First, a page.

Allowing for the different items in boys and girls of different age groups and difficulties of comparison, sex- and age-specific standardized values were calculated for each physical fitness component. Based on the reference population with median values and standard deviation (SD) of each physical fitness component that was defined in previous studies (2, 12). Z scores of each component were calculated as an individuals' item value minus the median, divided by the SD for that child's age and sex in the reference population. PFI was calculated by summing the standard values for each of the six items: PFI = standardized values of FVC + SLJ + SR + BMS +(50 m dash)+(–endurance running). Based on the percentile of the PFI in the reference population in 1985, we categorized the PFI into five levels: low level (<20th), low-middle level (≥20th and <40th), middle level (≥40th and <60th), middle-high level (≥60th and <80th), high level (≥80th).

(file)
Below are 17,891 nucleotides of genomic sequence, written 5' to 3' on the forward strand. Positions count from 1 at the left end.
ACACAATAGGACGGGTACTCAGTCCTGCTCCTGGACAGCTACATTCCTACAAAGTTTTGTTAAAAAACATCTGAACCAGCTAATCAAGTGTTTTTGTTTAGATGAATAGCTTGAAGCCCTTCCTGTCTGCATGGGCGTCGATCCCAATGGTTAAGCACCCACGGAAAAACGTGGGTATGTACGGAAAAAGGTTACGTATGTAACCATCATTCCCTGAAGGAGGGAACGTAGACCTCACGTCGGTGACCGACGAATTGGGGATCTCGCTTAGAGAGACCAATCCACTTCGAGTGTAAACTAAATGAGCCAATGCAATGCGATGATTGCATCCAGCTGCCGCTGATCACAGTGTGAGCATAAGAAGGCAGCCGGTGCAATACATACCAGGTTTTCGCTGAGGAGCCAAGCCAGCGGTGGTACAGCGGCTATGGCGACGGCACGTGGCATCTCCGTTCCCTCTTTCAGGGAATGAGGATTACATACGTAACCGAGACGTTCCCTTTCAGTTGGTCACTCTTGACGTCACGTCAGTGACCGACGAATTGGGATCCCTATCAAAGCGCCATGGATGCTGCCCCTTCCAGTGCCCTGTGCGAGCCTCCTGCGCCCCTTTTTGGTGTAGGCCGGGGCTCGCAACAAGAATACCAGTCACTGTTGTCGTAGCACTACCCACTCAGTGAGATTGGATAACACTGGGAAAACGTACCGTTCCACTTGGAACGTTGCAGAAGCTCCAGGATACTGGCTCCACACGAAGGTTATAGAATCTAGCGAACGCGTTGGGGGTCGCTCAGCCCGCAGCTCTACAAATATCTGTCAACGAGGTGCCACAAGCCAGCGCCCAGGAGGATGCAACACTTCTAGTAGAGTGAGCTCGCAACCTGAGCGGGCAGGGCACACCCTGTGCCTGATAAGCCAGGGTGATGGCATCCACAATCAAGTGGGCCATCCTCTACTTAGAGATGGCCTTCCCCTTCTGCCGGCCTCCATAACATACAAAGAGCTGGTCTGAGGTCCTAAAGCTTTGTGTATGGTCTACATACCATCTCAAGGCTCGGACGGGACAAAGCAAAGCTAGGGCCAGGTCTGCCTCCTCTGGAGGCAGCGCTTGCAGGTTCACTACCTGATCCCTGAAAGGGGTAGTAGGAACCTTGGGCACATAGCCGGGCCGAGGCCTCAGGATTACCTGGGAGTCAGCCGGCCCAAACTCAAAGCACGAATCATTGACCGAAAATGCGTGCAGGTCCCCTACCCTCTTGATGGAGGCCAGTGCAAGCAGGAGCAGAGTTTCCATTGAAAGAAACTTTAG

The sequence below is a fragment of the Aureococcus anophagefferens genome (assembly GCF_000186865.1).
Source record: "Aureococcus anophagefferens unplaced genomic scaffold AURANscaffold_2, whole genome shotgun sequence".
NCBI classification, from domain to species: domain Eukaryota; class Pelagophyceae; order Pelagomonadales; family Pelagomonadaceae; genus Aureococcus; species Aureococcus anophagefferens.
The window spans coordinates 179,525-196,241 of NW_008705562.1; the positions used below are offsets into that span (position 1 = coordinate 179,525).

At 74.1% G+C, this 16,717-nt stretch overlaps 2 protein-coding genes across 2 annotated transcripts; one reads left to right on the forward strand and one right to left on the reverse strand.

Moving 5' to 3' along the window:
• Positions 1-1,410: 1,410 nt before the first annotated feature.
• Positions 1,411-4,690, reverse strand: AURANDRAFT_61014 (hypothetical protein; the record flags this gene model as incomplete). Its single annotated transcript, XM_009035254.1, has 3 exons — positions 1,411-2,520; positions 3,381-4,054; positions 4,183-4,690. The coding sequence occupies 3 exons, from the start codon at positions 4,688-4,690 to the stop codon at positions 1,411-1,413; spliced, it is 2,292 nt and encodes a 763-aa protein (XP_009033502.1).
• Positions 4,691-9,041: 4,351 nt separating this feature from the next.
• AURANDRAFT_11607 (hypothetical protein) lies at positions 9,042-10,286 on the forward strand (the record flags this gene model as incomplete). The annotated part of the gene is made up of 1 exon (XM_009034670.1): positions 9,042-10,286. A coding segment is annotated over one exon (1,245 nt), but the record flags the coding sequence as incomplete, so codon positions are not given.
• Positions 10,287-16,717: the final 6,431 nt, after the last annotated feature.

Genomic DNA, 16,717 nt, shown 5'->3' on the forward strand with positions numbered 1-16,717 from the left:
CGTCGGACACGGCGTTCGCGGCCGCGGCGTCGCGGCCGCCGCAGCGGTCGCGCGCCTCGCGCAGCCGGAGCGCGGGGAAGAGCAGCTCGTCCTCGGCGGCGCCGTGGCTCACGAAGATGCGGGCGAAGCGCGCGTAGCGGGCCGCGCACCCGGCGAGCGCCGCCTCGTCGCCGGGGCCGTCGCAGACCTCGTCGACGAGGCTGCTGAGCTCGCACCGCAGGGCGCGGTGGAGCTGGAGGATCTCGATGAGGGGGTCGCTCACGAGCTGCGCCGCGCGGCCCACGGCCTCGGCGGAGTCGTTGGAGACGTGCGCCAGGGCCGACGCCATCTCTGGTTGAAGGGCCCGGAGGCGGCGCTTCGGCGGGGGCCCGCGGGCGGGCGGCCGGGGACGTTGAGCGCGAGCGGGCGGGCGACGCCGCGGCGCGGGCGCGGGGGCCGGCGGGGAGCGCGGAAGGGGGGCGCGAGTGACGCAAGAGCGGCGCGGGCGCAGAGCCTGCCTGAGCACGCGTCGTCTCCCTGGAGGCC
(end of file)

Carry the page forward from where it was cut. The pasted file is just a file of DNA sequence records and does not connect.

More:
Statistical Analysis

Descriptive statistics were used to describe the demographic characteristics of the study population in CNSSCH. Chi-square tests were used to examine between group differences in categorical variables. Stacking scales diagrams were employed to examine trends in the levels of physical fitness across the study period. To analyze geographical variation, we compared the proportion of different levels of physical fitness in each province (excluding Hong Kong, Macau, and Taiwan) across the three survey years. To examine geographical variation, the thirty-one mainland Chinese provinces were divided into four regions: East, Central, West, and Northeast, in accordance with the geographical standard division from the Chinese National Bureau of Statistics (NBS) (Supplementary Figure 1) (16). We used the Cochran-Armitage trend test to calculate the Ptrend values. Statistical analyses were conducted with Stata (version 15.0) statistical software. Two-sided P < 0.05 was considered statistically significant.

Results

Study Population Characteristics